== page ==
KIDS! I don't know what's wrong with these kids today.”

It's a time-immemorial lament that was made into a song sung by the character of Harry Mcafee in the 1960s musical “Bye, Bye Birdie.” I should know, since I played him in a 9th grade production.

The song came to mind after I had a confrontation with high school students at the sports oval last Monday afternoon.

I was with a couple of friends having just done five rounds and were on our sixth when we came upon four students, who, by the looks of it, belong to a volleyball team, promenading on the first and second lanes.

To those who are not familiar with oval rules, the first four lanes are reserved for sprinters, runners and etc. Walkers are relegated to the fifth and eight lanes.

As we tried to avoid the quadruplets, I told them to move to the right since they were on the wrong lane. Didn't they know the rules, I added.

One of them retorted: “Kahibaw mi kay taga-Abellana mi (We know. We're from Abellana).”

I turned around and told them, “Then you must be dense (the word I used was “bogo”) for not heeding them.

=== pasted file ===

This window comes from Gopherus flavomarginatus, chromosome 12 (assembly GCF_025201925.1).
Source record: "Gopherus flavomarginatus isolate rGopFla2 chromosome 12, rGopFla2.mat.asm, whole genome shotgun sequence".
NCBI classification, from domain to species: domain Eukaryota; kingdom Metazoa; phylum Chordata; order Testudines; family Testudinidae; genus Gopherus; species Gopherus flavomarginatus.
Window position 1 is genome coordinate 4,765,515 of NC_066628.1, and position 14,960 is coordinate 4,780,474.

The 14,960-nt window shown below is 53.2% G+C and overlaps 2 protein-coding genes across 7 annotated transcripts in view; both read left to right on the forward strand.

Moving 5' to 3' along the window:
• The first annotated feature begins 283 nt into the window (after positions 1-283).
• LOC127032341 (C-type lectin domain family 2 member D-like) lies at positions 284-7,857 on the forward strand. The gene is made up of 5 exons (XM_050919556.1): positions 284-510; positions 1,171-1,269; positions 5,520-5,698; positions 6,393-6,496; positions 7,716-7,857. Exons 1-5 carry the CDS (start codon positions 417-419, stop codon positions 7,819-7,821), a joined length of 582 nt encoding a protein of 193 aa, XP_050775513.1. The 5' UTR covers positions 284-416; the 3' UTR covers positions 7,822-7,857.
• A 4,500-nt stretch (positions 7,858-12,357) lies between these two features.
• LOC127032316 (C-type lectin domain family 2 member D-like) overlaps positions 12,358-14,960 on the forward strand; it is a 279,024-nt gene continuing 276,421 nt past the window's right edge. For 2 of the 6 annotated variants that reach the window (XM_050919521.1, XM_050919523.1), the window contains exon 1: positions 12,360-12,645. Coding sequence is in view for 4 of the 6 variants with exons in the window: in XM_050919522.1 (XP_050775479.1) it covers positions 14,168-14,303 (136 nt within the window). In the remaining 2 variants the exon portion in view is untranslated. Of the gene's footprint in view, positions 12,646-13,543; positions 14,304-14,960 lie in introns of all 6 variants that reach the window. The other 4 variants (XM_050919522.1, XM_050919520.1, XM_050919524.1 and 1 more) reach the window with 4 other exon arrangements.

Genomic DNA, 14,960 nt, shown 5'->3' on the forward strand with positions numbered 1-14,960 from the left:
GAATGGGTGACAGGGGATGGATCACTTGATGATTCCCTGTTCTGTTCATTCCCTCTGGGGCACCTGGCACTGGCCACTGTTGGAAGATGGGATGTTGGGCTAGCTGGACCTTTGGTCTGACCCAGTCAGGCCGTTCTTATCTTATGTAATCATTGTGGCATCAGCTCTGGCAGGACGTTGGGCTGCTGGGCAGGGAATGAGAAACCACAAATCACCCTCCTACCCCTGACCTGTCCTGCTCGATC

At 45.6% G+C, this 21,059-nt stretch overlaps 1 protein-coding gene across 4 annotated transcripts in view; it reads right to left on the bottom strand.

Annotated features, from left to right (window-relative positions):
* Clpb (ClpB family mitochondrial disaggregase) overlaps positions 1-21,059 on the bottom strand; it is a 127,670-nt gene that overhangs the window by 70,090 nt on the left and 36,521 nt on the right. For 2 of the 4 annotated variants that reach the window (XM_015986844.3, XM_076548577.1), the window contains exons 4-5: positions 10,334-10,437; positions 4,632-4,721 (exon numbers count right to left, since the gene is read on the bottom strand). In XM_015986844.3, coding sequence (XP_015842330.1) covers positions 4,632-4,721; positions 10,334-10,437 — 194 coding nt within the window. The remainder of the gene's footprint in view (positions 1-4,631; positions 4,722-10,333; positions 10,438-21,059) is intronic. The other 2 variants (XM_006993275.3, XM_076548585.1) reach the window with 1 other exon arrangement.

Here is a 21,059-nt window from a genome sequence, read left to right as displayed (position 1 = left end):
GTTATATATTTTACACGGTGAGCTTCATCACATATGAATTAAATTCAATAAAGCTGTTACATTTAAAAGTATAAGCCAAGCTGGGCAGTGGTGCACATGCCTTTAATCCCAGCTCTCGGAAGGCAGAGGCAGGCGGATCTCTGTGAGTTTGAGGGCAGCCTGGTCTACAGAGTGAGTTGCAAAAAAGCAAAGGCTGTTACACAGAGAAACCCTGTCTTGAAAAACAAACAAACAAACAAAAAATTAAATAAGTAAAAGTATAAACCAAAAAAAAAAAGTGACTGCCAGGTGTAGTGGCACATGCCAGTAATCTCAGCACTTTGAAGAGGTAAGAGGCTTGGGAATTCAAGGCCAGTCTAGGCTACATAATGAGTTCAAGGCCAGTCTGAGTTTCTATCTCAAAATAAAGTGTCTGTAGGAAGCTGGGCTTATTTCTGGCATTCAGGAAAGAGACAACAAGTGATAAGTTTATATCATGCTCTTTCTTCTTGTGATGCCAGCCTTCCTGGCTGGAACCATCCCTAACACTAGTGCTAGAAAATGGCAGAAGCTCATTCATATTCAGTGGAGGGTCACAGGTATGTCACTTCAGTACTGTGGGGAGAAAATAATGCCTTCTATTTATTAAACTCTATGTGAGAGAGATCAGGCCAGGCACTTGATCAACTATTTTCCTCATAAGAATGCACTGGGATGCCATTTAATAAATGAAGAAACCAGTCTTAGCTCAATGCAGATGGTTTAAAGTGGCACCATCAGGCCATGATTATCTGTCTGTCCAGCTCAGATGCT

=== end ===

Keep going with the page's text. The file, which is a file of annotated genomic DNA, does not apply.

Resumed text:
“Kids, they are disobedient, disrespectful oafs...”

We then went on our way.

I thought nothing of the exchange so I was surprised when, during our next turn, I heard someone call out from behind. Really loudly.

I turned and saw one of the four boys I had earlier confronted. The perpetrator, who claims to go to UC, looked me in the eye. I pointed at him.

By then, my blood pressure had shot up. I wanted to do something, but our momentum had carried us quite a distance. I decided to continue running, hoping I'd cool off after a few hundred meters. I hadn't.

“Kids, you can talk and talk till your face is blue...”

I didn't want to talk to them because I was afraid I'd say things or do things I'd later regret. But I needed to do something. I headed to the oval office to get help.

I asked one of the staffers to talk to the boys for me. She obliged.

I decided to walk my anger off, and sidled up to another runner, a lawyer. He asked what happened. I told him.

When we reached the group of volleyball players, one of the four boys called out to me. The one from Abellana. He told me to stop and to settle the matter. When I ignored him, he yelled “Gamay man ka'g utok!”

My friend looked at me. Are you going to let that go? he asked. Of course not. This time, I confronted them with the oval office staff and my lawyer-friend in tow.

No, he never called to me, the UC student claimed. No, he never called me “gamay man ka'g utok,” his Abellana pal insisted.

In the end, I decided to let the matter go. I just wondered, though, if their schools were aware that their students behaved this way outside campus.

“Kids, why can't they be like we were, perfect in every way? What's the matter with kids today?”